Parasitic Meningitis Confirmed in 12-Year-Old After Swimming in Arkansas Lake

A rare illness called "parasitic meningitis" is being investigated by the Arkansas Department of Health after a girl from Benton, Ark was confirmed as being stricken down with the swimming illness.

Parasitic Meningitis is a potentially very serious illness, and can lead to fatal brain infection and death. It is extremely rare, and the Centers for Disease Control and Prevention (CDC) has said that they have only heard of five confirmed cases in Arkansas in the last 50 year period between 1962 and 2012. The last known case of Parasitic Meningitis in the state was reported in 2010.

Mother of the 12 year old girl, Traci Hardig has said, "I couldn't get her fever down. She started vomiting. She'd say her head hurt really bad. She cried, and she would just look at me and her eyes would just kind of roll."

Hardig rushed her daughter to the Children's Hospital last Friday, and after tests doctors were able to confirm that it was a case of parasitic meningitis. Medical experts determined that it was best to put the young girl into a medically induced coma to stabilize her condition.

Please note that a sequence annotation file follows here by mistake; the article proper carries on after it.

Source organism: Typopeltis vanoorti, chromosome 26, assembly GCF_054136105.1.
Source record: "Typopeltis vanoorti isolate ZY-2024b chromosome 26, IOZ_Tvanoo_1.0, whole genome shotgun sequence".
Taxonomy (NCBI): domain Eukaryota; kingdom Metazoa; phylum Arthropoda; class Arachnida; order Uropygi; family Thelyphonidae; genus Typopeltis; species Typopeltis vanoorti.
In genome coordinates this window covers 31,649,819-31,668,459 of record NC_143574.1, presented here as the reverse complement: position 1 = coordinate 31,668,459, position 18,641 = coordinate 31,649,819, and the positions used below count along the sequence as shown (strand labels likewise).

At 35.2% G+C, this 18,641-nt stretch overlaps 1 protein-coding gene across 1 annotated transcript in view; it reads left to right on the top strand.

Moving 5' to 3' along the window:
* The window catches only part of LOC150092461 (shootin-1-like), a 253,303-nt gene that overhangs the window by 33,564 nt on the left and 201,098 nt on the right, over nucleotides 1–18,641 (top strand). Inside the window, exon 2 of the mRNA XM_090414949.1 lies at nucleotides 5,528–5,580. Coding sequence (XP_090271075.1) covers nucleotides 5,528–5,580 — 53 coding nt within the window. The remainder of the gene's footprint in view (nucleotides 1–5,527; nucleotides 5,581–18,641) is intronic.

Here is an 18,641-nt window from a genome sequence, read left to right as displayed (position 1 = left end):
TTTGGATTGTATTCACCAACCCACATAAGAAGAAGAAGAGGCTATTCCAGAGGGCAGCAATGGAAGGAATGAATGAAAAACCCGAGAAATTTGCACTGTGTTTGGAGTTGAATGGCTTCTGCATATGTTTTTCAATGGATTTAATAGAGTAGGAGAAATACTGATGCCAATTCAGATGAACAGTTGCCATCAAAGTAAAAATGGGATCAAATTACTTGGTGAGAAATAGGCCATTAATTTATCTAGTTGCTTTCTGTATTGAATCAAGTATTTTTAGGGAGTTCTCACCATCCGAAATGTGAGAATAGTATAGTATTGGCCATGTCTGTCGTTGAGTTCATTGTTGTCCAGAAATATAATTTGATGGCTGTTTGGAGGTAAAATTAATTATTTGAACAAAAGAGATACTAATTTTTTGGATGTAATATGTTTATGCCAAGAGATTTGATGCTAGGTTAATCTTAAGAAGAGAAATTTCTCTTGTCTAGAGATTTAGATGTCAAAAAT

"They call her stable for the moment, just got to ride out all the inflammation, all the side effects that the meningitis caused," Hardig said.

The mother has said that her daughter Kali had gone swimming in a nearby lake the day before she was admitted to hospital. It is believed that she would have been infected by the meningitis illness through ingesting water via her nose.

Parasitic meningitis is more common in warm water lakes and ponds, and if not treated quickly can see patients quickly deteriorate and it could potentially be fatal.

The Arkansas Department of Health has not announced which lake the recent case was contracted from, but the owner of Willow Springs water park in Little Rock said the health department has taken samples of its water.

It is believed that authorities have also taken water samples from various other lakes in the region, and are conducting tests to confirm where the illness came from, before announcing anything publicly that could cause panic.

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